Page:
Meteors from an extinct constellation

A friend sent me the link to this video of a spectacular ‘meteor shower’ over Colorado yesterday. It’s thought to actually be a Russian booster burning up in the atmosphere, but is nevertheless quite the sight. The news anchors, however, describe it as “meteors from an extinct constellation”. Meteors from an extinct constellation!? Meteor showers are caused by the Earth passing through clouds of tiny particles left behind by passing comets, and certainly have nothing to do with constellations. I can’t even imagine what they’re trying to say, and it seemed completely bizarre until a commenter at Bad Astronomy found this page. The actual meteor shower happening that night was the Quadrantids, and according to that Spaceweather site:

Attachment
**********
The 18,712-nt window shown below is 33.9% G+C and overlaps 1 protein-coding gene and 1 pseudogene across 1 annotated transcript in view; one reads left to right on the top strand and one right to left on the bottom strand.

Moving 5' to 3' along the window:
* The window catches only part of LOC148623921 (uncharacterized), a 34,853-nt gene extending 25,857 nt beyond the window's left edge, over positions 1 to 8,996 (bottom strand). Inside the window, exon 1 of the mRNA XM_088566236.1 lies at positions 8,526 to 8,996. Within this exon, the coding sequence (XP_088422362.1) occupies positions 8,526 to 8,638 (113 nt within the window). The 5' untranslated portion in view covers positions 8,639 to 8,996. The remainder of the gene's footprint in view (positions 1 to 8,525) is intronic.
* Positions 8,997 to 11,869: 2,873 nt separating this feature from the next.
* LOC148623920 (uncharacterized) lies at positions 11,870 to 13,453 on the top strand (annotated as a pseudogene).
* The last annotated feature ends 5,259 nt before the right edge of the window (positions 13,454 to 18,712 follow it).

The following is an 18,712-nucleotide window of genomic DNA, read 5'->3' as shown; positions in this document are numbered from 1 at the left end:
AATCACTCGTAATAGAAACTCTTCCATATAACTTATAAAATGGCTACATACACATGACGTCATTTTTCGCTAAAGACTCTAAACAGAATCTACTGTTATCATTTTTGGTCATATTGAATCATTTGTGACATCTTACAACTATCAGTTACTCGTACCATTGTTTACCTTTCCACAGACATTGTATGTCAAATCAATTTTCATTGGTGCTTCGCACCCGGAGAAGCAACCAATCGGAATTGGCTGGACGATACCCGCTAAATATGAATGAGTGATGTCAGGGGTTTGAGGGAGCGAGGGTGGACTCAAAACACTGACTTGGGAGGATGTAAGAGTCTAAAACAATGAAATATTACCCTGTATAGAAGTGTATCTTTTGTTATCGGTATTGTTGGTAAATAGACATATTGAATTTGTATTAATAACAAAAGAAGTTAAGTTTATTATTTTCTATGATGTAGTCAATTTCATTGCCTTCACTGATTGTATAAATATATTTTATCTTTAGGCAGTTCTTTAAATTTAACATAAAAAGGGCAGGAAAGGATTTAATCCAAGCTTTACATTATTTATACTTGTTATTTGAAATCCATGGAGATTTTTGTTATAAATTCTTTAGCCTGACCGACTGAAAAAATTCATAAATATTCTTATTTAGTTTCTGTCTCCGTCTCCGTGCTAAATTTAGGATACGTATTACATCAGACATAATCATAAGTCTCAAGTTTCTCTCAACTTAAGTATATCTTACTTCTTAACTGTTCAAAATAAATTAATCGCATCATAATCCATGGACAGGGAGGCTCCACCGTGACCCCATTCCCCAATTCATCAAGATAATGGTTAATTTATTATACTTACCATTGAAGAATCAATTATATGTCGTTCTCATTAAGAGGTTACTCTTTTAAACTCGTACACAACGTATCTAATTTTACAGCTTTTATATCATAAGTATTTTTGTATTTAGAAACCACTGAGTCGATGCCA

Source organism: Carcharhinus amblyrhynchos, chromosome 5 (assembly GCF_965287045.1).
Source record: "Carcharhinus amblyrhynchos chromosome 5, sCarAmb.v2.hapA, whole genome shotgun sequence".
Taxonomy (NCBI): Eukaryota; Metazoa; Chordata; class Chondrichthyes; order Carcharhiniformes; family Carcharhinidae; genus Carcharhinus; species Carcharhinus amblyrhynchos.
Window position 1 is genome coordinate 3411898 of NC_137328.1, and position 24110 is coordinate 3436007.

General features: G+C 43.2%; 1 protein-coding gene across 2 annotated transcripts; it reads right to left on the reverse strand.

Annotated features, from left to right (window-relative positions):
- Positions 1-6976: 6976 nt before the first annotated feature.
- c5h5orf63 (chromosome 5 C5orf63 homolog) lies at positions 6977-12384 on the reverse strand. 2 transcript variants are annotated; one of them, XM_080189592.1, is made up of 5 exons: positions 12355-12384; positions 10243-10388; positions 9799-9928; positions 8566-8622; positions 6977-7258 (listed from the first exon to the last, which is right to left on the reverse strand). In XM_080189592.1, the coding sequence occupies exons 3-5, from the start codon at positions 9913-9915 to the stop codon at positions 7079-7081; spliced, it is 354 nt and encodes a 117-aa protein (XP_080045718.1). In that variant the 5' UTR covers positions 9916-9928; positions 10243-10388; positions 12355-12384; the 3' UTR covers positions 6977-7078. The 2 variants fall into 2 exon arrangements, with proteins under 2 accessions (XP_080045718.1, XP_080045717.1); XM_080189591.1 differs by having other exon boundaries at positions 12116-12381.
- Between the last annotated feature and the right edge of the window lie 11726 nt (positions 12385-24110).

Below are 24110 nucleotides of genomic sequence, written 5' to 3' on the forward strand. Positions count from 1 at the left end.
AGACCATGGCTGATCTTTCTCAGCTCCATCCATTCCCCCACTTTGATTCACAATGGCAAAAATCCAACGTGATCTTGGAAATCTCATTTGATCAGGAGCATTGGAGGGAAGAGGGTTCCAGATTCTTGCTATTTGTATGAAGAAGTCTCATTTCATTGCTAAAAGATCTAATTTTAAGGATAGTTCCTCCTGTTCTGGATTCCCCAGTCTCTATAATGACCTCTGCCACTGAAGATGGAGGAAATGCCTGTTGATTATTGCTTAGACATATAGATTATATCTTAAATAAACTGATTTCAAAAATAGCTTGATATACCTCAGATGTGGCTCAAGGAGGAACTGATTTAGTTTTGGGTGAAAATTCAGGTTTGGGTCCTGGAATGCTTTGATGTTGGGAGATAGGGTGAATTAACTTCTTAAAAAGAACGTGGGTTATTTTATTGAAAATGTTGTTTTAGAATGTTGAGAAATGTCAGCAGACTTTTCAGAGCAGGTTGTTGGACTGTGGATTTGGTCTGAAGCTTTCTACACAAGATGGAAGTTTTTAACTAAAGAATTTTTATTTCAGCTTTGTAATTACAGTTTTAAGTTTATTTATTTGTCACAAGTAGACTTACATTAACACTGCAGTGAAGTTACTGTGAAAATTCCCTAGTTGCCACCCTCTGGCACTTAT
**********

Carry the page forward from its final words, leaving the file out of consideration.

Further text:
Quadrantid meteors take their name from an obsolete constellation, Quadrans Muralis, found in early 19th-century star atlases between Draco, Hercules, and Bootes. It was removed, along with a few other constellations, from crowded sky maps in 1922 when the International Astronomical Union adopted the modern list of 88 officially-recognized constellations. The Quadrantids, which were “re-zoned” to Bootes after Quadrans Muralis disappeared, kept their name–possibly because another January shower was already widely-known to meteor watchers as the “Bootids.”

The title of the page is ‘Meteors from an Extinct Constellation”, and it’s currently 6th in Google results for ‘Quadrantids’, which seems to explain everything. Still, you’d think somebody would have realised that out of context the phrase makes no sense at all. Wait, it’s a Fox News affiliate, you say?